Words by: Bryon Gragg
Published March/April 2011
One of my favorite material possessions is my satellite radio. I can tune into a variety of different channels and always find something of interest. It has music channels, talk channels, sports channels and comedy channels. Depending upon your mood, you can listen to alternative music from the 1980s, jazz, rap, rock and music from the 1940s or any other decade for that matter.
After a stressful week recently, I had the opportunity to spend about an hour and a half alone in my car while driving to my in-laws house. I had my large cup of coffee and the satellite radio set for the trip. The day was overcast but still nice enough to open the sunroof and enjoy the fresh air. So off I went, coffee mug steaming and channel 33 on the radio: life was good. Starting off with music from my college years, I listened to a couple songs, then switched the channel to a ‘70s station. I caught the last half of “It Never Rains in Southern California,” a song I remembered from my childhood and hadn’t heard in years. The next song wasn’t so good so it was back to channel 33 where I caught a portion of a Pixies song. Soon I was off to another channel and more song switching, never really getting to hear more than one or two complete songs at a time.
As my drive continued, I started thinking about what I was doing and how it is exactly what we advise against in dealing with the investment portion of a client’s financial plan. A lot of people continually chase the latest hot-performing sector or class. In doing so, they only capture a part of the performance and must continually switch between the sectors or different asset classes. It is almost impossible to predict which asset class will be the best-performing or worst-performing in any given year. I’m not saying it can’t be done, only that it can’t be done on a consistent basis. Each class can have drastic periodic changes. To have an effective strategy switching between the asset classes you must be right every time. That means you have to know when to get out, when to get back in, when to get out again, and on and on. Good luck with that method.
In our opinion, a better alternative, which is backed up by academic research and historic data, is a properly diversified portfolio that will allow investors to reduce the risks associated with investing. By allocating your assets over different investment classes as determined by your goals and risk tolerance, you can reduce the volatility of your portfolio. Asset allocation is one of the most important decisions you can make as an investor. Recent studies have found that over time asset allocation makes up approximately 91 percent of the factors contributing to the performance of a portfolio. Market timing contributes another 2 percent, security selection accounts for another 5 percent and all other factors total 2 percent. Obviously, you can control the asset allocation and security selection and in doing so control approximately 96 percent of the factors affecting performance. You can’t control what the market does but if you think you can, we would love to talk to you about it.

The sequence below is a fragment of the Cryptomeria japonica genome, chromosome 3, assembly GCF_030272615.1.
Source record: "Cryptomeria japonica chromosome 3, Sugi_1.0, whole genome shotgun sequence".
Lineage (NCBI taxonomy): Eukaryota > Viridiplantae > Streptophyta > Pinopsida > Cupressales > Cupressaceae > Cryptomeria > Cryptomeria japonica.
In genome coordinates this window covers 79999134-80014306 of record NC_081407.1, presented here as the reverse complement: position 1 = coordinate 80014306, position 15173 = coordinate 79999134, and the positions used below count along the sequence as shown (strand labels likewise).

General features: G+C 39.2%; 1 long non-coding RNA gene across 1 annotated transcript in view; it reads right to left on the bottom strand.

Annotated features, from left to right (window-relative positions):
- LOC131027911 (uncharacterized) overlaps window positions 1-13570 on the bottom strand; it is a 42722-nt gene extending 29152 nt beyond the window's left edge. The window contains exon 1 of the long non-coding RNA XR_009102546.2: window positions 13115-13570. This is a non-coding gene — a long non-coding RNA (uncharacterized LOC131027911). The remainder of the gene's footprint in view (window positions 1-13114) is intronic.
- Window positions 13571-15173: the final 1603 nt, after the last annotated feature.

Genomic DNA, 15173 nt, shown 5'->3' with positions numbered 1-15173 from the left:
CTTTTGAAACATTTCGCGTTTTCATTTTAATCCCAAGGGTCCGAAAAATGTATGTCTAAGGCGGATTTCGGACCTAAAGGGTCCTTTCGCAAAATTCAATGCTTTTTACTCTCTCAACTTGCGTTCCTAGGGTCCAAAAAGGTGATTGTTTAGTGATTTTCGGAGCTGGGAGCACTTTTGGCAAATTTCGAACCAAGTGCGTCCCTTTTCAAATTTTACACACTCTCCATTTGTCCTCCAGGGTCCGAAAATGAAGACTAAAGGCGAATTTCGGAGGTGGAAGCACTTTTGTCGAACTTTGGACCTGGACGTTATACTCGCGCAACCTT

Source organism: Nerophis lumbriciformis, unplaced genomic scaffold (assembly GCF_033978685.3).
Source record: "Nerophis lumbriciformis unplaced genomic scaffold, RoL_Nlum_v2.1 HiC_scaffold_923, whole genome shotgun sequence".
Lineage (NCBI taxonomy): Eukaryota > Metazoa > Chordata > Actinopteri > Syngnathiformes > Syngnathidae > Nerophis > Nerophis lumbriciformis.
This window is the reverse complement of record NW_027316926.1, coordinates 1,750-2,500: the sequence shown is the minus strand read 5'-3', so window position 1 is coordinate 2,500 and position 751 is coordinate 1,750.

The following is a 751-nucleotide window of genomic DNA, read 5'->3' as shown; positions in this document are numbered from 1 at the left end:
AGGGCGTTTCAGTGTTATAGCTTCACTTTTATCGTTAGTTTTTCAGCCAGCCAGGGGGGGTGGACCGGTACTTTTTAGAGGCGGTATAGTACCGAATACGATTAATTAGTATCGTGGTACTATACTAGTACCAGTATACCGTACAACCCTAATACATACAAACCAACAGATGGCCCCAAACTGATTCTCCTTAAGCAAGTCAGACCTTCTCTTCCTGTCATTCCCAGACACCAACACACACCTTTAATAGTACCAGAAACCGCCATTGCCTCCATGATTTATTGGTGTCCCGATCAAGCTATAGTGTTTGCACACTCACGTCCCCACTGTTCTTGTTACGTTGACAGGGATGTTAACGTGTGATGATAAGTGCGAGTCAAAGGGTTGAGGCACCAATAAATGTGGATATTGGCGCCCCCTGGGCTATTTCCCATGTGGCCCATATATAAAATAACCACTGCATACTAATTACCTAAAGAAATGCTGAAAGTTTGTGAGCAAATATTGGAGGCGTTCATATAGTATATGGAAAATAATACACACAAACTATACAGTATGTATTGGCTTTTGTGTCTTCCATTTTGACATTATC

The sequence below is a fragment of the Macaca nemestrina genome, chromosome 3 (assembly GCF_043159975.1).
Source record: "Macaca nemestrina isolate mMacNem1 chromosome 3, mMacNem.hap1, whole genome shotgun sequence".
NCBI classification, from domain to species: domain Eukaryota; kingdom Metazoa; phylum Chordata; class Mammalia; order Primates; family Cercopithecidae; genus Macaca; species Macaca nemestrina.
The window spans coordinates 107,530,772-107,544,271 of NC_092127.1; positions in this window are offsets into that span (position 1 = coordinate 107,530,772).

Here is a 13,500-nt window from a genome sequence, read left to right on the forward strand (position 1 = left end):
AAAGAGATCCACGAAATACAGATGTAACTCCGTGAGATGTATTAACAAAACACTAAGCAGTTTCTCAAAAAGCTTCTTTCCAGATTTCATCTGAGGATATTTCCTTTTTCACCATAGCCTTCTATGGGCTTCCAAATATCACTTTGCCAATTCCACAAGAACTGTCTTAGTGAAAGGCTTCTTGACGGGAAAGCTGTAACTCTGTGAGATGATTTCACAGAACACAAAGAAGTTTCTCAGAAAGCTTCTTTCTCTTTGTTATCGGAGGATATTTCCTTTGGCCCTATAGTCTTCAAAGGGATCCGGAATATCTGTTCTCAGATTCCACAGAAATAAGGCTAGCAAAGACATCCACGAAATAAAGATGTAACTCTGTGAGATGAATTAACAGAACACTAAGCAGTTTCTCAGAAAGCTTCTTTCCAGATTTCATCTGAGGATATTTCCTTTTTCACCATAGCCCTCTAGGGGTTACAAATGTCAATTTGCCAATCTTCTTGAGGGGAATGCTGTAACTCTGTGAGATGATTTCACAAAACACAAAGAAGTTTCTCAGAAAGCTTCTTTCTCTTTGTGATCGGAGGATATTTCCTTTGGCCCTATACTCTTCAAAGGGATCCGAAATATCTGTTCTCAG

If you are thinking about mutual funds you’ve held for many years and how you haven’t deviated from “staying the course” with those, you may want to examine the turnover ratio of your fund. The turnover ratio is the percentage of the fund’s holdings which have been replaced during the year. A higher turnover ratio means there is more selling and buying going on within the fund. This constitutes a friction such as fees and taxes that reduce your investment gain. So even if you’ve held a fund for many years, the underlying holdings may have changed drastically.
Just as I was changing the stations and not getting the entire song, investors who change their strategy, or worse, don’t have one at all, tend to miss the greatest performances. Develop the appropriate strategy for you, monitor it carefully and stick with it. Sure, you may hear some bad songs along the way, but the end result will be a trip with less anxiety, work and stress when you arrive at your destination.